When I was still in the womb, my father placed a pair of headphones playing “The Sound of Music,” on my mother’s belly. I believe that my musical journey began at this point, as a musically inclined fetus. I was a painfully shy child growing up, but I always had the insatiable urge to perform. At the age of four I began performing for family and friends. By the time I was seven I began taking singing lessons, and at the age of eleven, I had won my first state singing competition. From then on, there was no looking back. When I was 14 years old, I sang at the word-famous Apollo Theater and received a standing ovation. In 2007 I made the “Top 50” of American Idol and performed on various TV shows around the world. I am currently a jazz vocal performance major at UCLA and perform at major sporting events and travel and work as a singer. When I step on stage I feel infallible. I feel that I need to be a perfect entertainer, in appearance and talent.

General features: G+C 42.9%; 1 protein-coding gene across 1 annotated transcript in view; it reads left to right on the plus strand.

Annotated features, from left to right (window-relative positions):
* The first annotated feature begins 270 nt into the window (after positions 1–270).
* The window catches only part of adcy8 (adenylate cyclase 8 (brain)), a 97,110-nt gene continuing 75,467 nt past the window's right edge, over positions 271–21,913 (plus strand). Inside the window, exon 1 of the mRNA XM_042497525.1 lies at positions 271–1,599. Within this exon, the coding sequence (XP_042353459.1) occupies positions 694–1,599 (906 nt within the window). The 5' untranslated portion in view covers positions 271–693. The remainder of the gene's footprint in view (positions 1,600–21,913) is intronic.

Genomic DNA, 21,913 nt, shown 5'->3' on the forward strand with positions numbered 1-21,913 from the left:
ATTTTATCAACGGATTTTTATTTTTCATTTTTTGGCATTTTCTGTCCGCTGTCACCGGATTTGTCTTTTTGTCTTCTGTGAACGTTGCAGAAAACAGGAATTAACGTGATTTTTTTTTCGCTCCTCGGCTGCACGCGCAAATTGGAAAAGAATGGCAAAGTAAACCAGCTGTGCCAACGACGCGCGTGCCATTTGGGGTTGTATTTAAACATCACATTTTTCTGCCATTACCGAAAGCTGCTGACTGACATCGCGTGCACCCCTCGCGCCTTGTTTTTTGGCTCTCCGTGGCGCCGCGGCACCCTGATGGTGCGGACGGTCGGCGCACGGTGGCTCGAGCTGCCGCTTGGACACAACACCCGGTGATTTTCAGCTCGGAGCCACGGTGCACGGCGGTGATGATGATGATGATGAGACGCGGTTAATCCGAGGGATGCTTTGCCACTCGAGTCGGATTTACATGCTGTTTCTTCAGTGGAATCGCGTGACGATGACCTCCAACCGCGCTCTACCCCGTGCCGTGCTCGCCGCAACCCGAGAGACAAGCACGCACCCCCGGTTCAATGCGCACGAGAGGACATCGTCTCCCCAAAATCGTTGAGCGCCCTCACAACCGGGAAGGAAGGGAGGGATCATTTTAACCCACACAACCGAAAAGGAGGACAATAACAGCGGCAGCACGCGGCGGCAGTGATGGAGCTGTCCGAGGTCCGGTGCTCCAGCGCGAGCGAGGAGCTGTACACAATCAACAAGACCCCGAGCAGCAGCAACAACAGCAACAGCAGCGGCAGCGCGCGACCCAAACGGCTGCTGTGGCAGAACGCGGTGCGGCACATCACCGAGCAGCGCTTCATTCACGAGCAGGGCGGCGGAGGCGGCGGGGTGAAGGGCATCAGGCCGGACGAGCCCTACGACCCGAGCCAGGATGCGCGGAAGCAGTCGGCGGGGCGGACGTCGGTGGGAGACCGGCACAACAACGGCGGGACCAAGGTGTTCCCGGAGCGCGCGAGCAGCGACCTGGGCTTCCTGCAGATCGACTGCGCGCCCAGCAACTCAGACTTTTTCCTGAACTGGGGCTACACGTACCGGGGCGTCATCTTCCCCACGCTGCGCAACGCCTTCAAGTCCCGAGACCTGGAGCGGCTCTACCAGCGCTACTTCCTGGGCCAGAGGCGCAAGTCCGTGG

That’s where the glamour of it all ends. My accomplishments have not come without difficulty and drawbacks. Growing up, I felt the pressure many performing children and teens do. The pressure to be perfect loomed above me wherever I went. It originated on the stage, but it seeped into my personal and everyday life. I felt like everyday was a new performance and I had to constantly impress everyone to prove my own self worth. After painfully dealing with image issues, eating disorders, and personal battles, I am I finally able to accept who I am. I am not defined by the things I do. I am not JUST a performer. I am not a perfect person who uses a façade to mask her own insecurities. I am not a product of superficiality and egoism, which stems from the music business. I am a strong woman above all things who is capable of making mistakes and am able to accept my imperfections that make me a person who exists in reality.